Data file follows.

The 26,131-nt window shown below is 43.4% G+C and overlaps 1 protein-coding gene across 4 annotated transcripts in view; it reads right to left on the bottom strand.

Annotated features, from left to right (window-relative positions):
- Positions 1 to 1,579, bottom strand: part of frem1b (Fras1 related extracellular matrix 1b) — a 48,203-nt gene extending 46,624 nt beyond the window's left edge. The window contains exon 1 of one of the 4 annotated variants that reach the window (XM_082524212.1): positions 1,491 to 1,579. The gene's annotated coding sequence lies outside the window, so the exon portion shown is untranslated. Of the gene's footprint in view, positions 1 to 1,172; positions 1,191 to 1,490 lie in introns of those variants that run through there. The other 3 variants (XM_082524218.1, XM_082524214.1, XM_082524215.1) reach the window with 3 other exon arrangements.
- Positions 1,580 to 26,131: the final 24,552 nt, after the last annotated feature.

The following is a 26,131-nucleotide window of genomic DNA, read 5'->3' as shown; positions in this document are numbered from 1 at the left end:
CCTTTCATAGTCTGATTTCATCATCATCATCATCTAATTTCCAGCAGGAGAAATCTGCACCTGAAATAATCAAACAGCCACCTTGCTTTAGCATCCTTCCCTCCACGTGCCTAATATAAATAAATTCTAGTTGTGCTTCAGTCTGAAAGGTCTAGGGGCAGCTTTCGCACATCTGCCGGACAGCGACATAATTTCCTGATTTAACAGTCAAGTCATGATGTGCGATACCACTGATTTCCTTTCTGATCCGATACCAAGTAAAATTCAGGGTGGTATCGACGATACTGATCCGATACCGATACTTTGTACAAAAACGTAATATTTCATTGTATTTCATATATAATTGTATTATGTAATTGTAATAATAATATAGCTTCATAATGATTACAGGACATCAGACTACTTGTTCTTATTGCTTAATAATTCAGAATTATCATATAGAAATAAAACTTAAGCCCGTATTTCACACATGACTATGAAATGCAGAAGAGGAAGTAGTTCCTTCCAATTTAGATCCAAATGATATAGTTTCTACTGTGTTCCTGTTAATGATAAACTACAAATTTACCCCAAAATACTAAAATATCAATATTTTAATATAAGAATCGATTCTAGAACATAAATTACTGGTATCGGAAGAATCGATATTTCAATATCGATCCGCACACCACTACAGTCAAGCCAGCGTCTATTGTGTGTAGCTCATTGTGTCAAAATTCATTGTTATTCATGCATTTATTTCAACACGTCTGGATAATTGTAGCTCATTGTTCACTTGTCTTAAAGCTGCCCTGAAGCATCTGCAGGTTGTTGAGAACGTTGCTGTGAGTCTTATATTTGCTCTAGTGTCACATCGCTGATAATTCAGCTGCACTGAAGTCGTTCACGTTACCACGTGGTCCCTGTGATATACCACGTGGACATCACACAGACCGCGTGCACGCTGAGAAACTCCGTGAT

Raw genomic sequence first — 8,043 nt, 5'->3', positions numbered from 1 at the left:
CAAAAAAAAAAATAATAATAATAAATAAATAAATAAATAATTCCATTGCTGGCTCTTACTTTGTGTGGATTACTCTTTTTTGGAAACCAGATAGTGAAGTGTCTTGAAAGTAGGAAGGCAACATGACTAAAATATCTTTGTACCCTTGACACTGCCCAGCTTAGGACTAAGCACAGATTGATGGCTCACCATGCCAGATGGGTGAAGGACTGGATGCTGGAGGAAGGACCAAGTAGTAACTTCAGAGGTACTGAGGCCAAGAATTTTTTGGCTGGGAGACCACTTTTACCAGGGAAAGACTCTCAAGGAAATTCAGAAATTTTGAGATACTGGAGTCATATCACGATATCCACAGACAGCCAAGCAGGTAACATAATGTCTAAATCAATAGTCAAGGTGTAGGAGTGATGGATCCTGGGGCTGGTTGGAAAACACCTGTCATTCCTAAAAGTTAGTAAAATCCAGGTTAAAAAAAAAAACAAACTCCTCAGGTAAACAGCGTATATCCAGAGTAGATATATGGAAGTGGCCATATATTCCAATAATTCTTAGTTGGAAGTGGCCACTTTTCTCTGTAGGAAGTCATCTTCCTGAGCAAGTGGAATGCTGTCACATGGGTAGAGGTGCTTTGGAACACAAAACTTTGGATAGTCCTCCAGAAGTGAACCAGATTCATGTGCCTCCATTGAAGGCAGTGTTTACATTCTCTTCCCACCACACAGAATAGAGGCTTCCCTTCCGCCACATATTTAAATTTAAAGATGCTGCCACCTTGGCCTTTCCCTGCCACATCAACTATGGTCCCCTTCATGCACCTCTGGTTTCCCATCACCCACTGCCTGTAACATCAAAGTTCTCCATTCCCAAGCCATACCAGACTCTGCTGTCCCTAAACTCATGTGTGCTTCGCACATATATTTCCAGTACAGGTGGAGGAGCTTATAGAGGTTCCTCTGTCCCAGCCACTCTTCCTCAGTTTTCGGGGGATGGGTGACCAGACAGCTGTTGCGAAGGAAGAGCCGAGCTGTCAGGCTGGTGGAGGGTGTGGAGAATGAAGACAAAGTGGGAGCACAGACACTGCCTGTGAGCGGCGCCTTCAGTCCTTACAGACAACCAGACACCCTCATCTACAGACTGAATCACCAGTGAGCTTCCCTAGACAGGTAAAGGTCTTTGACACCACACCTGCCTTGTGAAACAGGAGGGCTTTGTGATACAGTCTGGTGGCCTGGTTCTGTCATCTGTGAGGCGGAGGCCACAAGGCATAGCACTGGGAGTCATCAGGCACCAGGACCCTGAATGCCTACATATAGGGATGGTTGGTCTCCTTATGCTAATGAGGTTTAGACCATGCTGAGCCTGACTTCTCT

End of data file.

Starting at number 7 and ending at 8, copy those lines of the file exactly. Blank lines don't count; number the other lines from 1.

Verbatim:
Raw genomic sequence first — 8,043 nt, 5'->3', positions numbered from 1 at the left:
CAAAAAAAAAAATAATAATAATAAATAAATAAATAAATAATTCCATTGCTGGCTCTTACTTTGTGTGGATTACTCTTTTTTGGAAACCAGATAGTGAAGTGTCTTGAAAGTAGGAAGGCAACATGACTAAAATATCTTTGTACCCTTGACACTGCCCAGCTTAGGACTAAGCACAGATTGATGGCTCACCATGCCAGATGGGTGAAGGACTGGATGCTGGAGGAAGGACCAAGTAGTAACTTCAGAGGTACTGAGGCCAAGAATTTTTTGGCTGGGAGACCACTTTTACCAGGGAAAGACTCTCAAGGAAATTCAGAAATTTTGAGATACTGGAGTCATATCACGATATCCACAGACAGCCAAGCAGGTAACATAATGTCTAAATCAATAGTCAAGGTGTAGGAGTGATGGATCCTGGGGCTGGTTGGAAAACACCTGTCATTCCTAAAAGTTAGTAAAATCCAGGTTAAAAAAAAAAACAAACTCCTCAGGTAAACAGCGTATATCCAGAGTAGATATATGGAAGTGGCCATATATTCCAATAATTCTTAGTTGGAAGTGGCCACTTTTCTCTGTAGGAAGTCATCTTCCTGAGCAAGTGGAATGCTGTCACATGGGTAGAGGTGCTTTGGAACACAAAACTTTGGATAGTCCTCCAGAAGTGAACCAGATTCATGTGCCTCCATTGAAGGCAGTGTTTACATTCTCTTCCCACCACACAGAATAGAGGCTTCCCTTCCGCCACATATTTAAATTTAAAGATGCTGCCACCTTGGCCTTTCCCTGCCACATCAACTATGGTCCCCTTCATGCACCTCTGGTTTCCCATCACCCACTGCCTGTAACATCAAAGTTCTCCATTCCCAAGCCATACCAGACTCTGCTGTCCCTAAACTCATGTGTGCTTCGCACATATATTTCCAGTACAGGTGGAGGAGCTTATAGAGGTTCCTCTGTCCCAGCCACTCTTCCTCAGTTTTCGGGGGATGGGTGACCAGACAGCTGTTGCGAAGGAAGAGCCGAGCTGTCAGGCTGGTGGAGGGTGTGGAGAATGAAGACAAAGTGGGAGCACAGACACTGCCTGTGAGCGGCGCCTTCAGTCCTTACAGACAACCAGACACCCTCATCTACAGACTGAATCACCAGTGAGCTTCCCTAGACAGGTAAAGGTCTTTGACACCACACCTGCCTTGTGAAACAGGAGGGCTTTGTGATACAGTCTGGTGGCCTGGTTCTGTCATCTGTGAGGCGGAGGCCACAAGGCATAGCACTGGGAGTCATCAGGCACCAGGACCCTGAATGCCTACATATAGGGATGGTTGGTCTCCTTATGCTAATGAGGTTTAGACCATGCTGAGCCTGACTTCTCT